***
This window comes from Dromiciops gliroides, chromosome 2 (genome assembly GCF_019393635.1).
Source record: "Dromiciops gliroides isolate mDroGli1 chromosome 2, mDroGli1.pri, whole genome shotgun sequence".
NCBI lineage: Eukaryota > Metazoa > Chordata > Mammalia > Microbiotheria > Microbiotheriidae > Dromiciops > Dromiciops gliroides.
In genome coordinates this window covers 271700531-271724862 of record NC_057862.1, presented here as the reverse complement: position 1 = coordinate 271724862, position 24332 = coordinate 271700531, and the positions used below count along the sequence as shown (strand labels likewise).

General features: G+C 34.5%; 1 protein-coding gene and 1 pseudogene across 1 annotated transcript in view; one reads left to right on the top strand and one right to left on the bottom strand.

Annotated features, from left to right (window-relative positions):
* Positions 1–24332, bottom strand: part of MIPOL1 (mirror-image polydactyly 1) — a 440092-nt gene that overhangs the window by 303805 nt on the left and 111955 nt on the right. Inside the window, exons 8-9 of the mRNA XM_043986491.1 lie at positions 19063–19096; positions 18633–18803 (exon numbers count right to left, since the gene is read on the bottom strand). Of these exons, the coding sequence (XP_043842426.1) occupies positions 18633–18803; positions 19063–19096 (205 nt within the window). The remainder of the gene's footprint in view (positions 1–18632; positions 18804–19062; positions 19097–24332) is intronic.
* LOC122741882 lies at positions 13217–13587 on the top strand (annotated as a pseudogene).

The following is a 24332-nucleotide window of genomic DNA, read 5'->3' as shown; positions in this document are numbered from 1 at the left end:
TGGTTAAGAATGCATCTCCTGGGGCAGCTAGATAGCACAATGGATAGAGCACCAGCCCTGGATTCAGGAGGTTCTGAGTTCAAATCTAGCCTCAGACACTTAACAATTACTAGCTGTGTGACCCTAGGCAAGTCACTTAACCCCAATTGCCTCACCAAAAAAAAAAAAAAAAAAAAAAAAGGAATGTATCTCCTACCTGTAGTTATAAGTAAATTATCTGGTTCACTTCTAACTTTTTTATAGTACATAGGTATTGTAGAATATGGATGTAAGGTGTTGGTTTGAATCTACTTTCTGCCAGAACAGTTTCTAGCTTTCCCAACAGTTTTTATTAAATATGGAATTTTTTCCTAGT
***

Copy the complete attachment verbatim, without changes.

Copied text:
This window comes from Dromiciops gliroides, chromosome 2 (genome assembly GCF_019393635.1).
Source record: "Dromiciops gliroides isolate mDroGli1 chromosome 2, mDroGli1.pri, whole genome shotgun sequence".
NCBI lineage: Eukaryota > Metazoa > Chordata > Mammalia > Microbiotheria > Microbiotheriidae > Dromiciops > Dromiciops gliroides.
In genome coordinates this window covers 271700531-271724862 of record NC_057862.1, presented here as the reverse complement: position 1 = coordinate 271724862, position 24332 = coordinate 271700531, and the positions used below count along the sequence as shown (strand labels likewise).

General features: G+C 34.5%; 1 protein-coding gene and 1 pseudogene across 1 annotated transcript in view; one reads left to right on the top strand and one right to left on the bottom strand.

Annotated features, from left to right (window-relative positions):
* Positions 1–24332, bottom strand: part of MIPOL1 (mirror-image polydactyly 1) — a 440092-nt gene that overhangs the window by 303805 nt on the left and 111955 nt on the right. Inside the window, exons 8-9 of the mRNA XM_043986491.1 lie at positions 19063–19096; positions 18633–18803 (exon numbers count right to left, since the gene is read on the bottom strand). Of these exons, the coding sequence (XP_043842426.1) occupies positions 18633–18803; positions 19063–19096 (205 nt within the window). The remainder of the gene's footprint in view (positions 1–18632; positions 18804–19062; positions 19097–24332) is intronic.
* LOC122741882 lies at positions 13217–13587 on the top strand (annotated as a pseudogene).

The following is a 24332-nucleotide window of genomic DNA, read 5'->3' as shown; positions in this document are numbered from 1 at the left end:
TGGTTAAGAATGCATCTCCTGGGGCAGCTAGATAGCACAATGGATAGAGCACCAGCCCTGGATTCAGGAGGTTCTGAGTTCAAATCTAGCCTCAGACACTTAACAATTACTAGCTGTGTGACCCTAGGCAAGTCACTTAACCCCAATTGCCTCACCAAAAAAAAAAAAAAAAAAAAAAAAGGAATGTATCTCCTACCTGTAGTTATAAGTAAATTATCTGGTTCACTTCTAACTTTTTTATAGTACATAGGTATTGTAGAATATGGATGTAAGGTGTTGGTTTGAATCTACTTTCTGCCAGAACAGTTTCTAGCTTTCCCAACAGTTTTTATTAAATATGGAATTTTTTCCTAGT